• The term “configured to” is used herein to connote structure by indicating that the units/circuits/components include structure (e.g., circuitry) that performs the task or tasks during operation. As such, the unit/circuit/component can be said to be configured to perform the task even when the specified unit/circuit/component is not currently operational (e.g., is not on). The units/circuits/components used with the “configured to” language include hardware—for example, circuits, memory storing program instructions executable to implement the operation, etc. Reciting that a unit/circuit/component is “configured to” perform one or more tasks is expressly intended not to invoke 35 U.S.C. §112(f) for that unit/circuit/component.
  • DETAILED DESCRIPTION Incorporation by Reference
  • The following references are hereby incorporated by reference in their entirety as though fully and completely set forth herein:
    • U.S. Pat. No. 4,914,568 titled “Graphical System for Modeling a Process and Associated Method,” issued on Apr. 3, 1990.
    • U.S. Pat. No. 5,481,741 titled “Method and Apparatus for Providing Attribute Nodes in a Graphical Data Flow Environment”.
    • U.S. Pat. No. 6,173,438 titled “Embedded Graphical Programming System” filed Aug. 18, 1997.
    • U.S. Pat. No. 6,219,628 titled “System and Method for Configuring an Instrument to Perform Measurement Functions Utilizing Conversion of Graphical Programs into Hardware Implementations,” filed Aug. 18, 1997.
    • U.S. Pat. No. 7,210,117 titled “System and Method for Programmatically Generating a Graphical Program in Response to Program Information,” filed Dec. 20, 2000.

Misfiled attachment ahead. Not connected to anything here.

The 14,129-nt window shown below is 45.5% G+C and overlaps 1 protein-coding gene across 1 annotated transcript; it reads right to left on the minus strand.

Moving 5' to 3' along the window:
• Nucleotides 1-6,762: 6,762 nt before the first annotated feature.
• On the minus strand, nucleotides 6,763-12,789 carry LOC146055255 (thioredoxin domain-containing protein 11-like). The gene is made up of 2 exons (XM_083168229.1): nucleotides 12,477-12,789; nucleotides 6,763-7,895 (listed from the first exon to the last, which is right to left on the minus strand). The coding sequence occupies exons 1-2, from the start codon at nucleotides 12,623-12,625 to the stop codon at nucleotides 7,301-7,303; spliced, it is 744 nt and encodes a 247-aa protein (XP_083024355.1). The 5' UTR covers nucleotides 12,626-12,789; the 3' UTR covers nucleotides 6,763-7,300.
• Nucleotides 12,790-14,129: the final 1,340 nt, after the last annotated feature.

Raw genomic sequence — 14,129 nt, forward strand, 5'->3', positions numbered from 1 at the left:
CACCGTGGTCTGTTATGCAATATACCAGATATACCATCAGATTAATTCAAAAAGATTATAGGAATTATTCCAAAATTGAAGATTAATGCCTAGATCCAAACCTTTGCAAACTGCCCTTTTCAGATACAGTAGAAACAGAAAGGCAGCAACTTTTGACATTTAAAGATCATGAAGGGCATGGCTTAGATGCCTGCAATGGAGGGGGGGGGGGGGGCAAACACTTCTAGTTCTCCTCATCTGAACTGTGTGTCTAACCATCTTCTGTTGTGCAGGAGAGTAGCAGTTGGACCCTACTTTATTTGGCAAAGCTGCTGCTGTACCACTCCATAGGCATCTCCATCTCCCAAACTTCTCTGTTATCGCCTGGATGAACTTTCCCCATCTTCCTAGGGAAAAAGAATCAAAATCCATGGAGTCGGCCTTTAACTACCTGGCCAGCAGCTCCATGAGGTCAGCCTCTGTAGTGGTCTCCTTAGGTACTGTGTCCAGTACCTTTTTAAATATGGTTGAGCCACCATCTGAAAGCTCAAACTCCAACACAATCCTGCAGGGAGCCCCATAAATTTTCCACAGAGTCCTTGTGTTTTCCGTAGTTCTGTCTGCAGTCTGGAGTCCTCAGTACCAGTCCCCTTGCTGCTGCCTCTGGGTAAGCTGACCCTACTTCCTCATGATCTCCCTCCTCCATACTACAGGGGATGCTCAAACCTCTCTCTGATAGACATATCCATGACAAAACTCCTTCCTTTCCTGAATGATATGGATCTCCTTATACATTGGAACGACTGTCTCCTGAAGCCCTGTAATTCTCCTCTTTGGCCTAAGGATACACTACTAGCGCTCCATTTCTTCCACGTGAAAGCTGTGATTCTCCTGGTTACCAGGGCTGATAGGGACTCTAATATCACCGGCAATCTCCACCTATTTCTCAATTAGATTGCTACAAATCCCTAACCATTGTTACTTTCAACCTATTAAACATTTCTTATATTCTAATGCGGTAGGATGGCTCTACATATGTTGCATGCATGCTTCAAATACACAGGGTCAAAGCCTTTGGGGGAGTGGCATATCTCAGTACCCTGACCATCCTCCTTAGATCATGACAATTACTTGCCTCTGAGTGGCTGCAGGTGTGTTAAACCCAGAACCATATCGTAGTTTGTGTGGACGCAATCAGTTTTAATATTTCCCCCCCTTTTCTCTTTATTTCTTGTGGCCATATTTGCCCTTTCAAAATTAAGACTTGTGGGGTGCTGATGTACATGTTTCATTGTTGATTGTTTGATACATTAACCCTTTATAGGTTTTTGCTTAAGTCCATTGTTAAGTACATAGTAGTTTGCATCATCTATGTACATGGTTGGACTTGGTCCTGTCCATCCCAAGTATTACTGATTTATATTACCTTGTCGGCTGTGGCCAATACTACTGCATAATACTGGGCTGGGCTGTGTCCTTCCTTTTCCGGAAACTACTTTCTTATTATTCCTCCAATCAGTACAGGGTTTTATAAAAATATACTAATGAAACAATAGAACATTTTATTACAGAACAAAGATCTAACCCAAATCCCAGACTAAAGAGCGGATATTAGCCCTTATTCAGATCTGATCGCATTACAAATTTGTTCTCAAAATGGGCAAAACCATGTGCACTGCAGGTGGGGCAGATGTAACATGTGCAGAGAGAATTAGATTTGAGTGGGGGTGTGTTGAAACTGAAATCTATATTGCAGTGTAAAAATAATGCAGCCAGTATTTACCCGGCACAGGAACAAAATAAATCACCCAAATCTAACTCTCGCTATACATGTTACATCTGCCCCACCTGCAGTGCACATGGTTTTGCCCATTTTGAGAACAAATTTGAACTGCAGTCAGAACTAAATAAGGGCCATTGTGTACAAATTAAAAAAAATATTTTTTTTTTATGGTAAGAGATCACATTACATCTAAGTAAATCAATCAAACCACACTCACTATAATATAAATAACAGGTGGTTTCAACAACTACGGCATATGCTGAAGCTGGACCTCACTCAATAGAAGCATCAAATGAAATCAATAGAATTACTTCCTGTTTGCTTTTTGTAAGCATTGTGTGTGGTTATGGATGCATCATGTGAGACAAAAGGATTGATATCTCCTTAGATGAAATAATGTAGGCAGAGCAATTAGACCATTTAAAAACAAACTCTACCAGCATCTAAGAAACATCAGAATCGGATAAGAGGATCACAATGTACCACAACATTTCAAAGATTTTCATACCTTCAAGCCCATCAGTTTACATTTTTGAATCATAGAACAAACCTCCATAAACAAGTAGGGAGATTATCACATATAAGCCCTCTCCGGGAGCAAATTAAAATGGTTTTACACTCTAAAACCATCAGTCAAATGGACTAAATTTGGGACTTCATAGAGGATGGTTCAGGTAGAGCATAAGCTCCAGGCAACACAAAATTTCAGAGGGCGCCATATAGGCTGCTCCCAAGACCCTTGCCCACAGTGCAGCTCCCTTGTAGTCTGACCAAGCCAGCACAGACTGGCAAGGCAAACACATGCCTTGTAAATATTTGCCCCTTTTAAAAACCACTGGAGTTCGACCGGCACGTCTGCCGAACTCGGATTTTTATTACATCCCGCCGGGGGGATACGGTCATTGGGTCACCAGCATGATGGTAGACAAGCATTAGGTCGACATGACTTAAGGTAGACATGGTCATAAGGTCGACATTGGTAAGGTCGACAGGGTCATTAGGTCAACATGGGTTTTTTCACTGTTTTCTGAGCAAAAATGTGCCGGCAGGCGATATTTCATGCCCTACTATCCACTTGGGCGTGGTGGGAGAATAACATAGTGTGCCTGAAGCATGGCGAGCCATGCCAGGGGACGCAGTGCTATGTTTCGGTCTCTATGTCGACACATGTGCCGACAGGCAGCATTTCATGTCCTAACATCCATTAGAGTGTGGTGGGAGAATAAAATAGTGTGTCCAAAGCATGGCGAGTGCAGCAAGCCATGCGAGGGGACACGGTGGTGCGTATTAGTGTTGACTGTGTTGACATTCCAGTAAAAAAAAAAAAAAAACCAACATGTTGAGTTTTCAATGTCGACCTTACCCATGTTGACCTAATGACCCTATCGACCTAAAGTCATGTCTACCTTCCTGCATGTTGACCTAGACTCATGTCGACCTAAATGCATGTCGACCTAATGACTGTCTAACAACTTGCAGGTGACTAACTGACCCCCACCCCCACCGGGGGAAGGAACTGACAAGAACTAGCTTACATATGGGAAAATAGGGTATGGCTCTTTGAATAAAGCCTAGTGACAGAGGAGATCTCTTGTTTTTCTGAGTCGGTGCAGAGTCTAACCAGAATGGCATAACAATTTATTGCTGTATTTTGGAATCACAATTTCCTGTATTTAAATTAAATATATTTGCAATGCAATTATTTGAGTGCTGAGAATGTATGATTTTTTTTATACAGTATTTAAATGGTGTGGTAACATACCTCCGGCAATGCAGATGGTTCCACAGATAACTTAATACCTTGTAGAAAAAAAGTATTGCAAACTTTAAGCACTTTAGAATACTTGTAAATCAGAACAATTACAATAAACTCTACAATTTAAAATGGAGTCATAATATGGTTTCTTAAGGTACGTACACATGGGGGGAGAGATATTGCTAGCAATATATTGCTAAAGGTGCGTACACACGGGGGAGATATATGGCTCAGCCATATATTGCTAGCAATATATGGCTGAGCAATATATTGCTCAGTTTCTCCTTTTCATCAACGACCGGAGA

• U.S. patent application Ser. No. 13/592,995 titled “Compile Time Execution,” filed Aug. 23, 2012.
    TERMS
  • The following is a glossary of terms used in the present application:
  • Memory Medium—Any of various types of non-transitory computer accessible memory devices or storage devices. The term “memory medium” is intended to include an installation medium, e.g., a CD-ROM, floppy disks 104, or tape device; a computer system memory or random access memory such as DRAM, DDR RAM, SRAM, EDO RAM, Rambus RAM, etc.; a non-volatile memory such as a Flash, magnetic media, e.g., a hard drive, or optical storage; registers, or other similar types of memory elements, etc. The memory medium may comprise other types of non-transitory memory as well or combinations thereof. In addition, the memory medium may be located in a first computer in which the programs are executed, or may be located in a second different computer which connects to the first computer over a network, such as the Internet. In the latter instance, the second computer may provide program instructions to the first computer for execution. The term “memory medium” may include two or more memory mediums which may reside in different locations, e.g., in different computers that are connected over a network.
  • Carrier Medium—a memory medium as described above, as well as a physical transmission medium, such as a bus, network, and/or other physical transmission medium that conveys signals such as electrical, electromagnetic, or digital signals.
  • Programmable Hardware Element—includes various hardware devices comprising multiple programmable function blocks connected via a programmable interconnect. Examples include FPGAs (Field Programmable Gate Arrays), PLDs (Programmable Logic Devices), FPOAs (Field Programmable Object Arrays), and CPLDs (Complex PLDs). The programmable function blocks may range from fine grained (combinatorial logic or look up tables) to coarse grained (arithmetic logic units or processor cores). A programmable hardware element may also be referred to as “reconfigurable logic”.